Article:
Legends and Legacies: Classic Mini

When we’re talking about iconic shapes and sizes in the Motoring terms, one of the cars that comes to mind is the Mini.

This is one car model that has not changed throughout the years, or more accurately has changed but still maintains its iconic shape, the Mini. Although the Mini doesn’t share the same amount of years as the VW Type 1, the shape and its capabilities are still equally well known. To be clear, what you see on the road now that is produced by BMW is not entirely related to the classic Mini that you see here, but it still retains the classic transverse four-cylinder, front-wheel drive configuration that the Mini had been renown for.
The Mini had started life first as an Austin Mini and a Morris Mini-Minor in 1959, but Mini became a marque of its own right in 1969 but was later reverted back as the Austin Mini in 1980. The Mini then went through another name change when Rover Group bought over the rights and was marketed as the Rover Mini. Throughout the years and the number of name changes, it’s good to know that the shape and style of the Mini had not changed.
But the whole reason the Mini even existed was thanks to the Suez Crises in 1956. Petrol had been rationed in the UK and larger cars were abandoned in favour of the German bubble cars that are small and fuel efficient but unfortunately lacking in style. So the head of BMC had detested these bubble cars so much that he vowed to rid the streets of them by commissioning his own team in Morris to create a proper “miniature car”.
Code named ADO15, the first Mini was introduced with a unique transversely mounted BMC A-Series four-cylinder, water-cooled engine and exceptionally small tyres. The Mini Mark I ran from 1959 to 1967, before the Mini Mark II took over all the way until 1970. It was early 1960s when John Cooper, owner of Cooper Car Company and designer and builder of Formula One, approached the company to create the Mini Cooper.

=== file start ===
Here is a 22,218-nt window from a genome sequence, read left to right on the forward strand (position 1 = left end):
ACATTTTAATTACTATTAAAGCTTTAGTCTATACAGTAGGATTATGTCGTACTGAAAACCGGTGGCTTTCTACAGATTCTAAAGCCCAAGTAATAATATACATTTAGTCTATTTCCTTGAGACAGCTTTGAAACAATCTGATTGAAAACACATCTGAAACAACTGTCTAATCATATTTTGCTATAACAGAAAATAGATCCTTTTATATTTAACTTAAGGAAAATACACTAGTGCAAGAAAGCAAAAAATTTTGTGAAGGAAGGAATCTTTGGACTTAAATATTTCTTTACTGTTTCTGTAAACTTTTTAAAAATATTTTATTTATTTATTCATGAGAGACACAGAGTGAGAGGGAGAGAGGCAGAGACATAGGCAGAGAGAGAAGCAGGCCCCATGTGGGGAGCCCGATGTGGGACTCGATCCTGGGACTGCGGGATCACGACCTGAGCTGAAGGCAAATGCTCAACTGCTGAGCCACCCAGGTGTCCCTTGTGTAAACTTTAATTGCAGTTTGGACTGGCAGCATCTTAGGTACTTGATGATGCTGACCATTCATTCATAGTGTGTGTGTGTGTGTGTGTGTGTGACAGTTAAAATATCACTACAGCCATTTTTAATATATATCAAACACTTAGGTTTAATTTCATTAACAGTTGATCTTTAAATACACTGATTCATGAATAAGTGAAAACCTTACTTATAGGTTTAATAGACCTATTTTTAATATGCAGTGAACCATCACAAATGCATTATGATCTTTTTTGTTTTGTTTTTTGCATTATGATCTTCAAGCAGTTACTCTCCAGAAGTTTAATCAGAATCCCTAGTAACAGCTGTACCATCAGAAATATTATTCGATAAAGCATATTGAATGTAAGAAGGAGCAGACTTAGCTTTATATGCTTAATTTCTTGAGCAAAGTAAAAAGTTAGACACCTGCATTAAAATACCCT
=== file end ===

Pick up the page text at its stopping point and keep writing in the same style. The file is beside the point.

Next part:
cars_15933_imagehtmlcontent_2The Mini Cooper was the version that survived through the decades, John Cooper’s initial idea to create a racing version of the car had kicked off a new variant that had won the hearts of many and continued on when Mini was switched to sell under the Rover Group’s name. The Cooper version was actually the start of shifting the Mini from mass-market item to a fashionable icon with the introduction of special editions like the ERA Mini Turbo in the 80s.

But with the Rover Group earning more losses than profits, parent company BMW had decided to axe the Group entirely and sold off the rest of the companies under British Leyland but retaining the Mini brand.

Of course, being one of the icons that signify all things British, the Mini was specifically chosen to be the vehicle of everybody’s all-time favourite comedians from the UK: Mr Bean. Mr. Bean / Rowan Atkinson recently celebrated 25 years of Mr. Bean by driving that classic Mini around Buckingham Palace!

By the way, did we mention that in XLR8, we will be displaying Mr Bean’s Mini at the Movie Icon’s Tent? Here’s your chance to catch the Mini in person!


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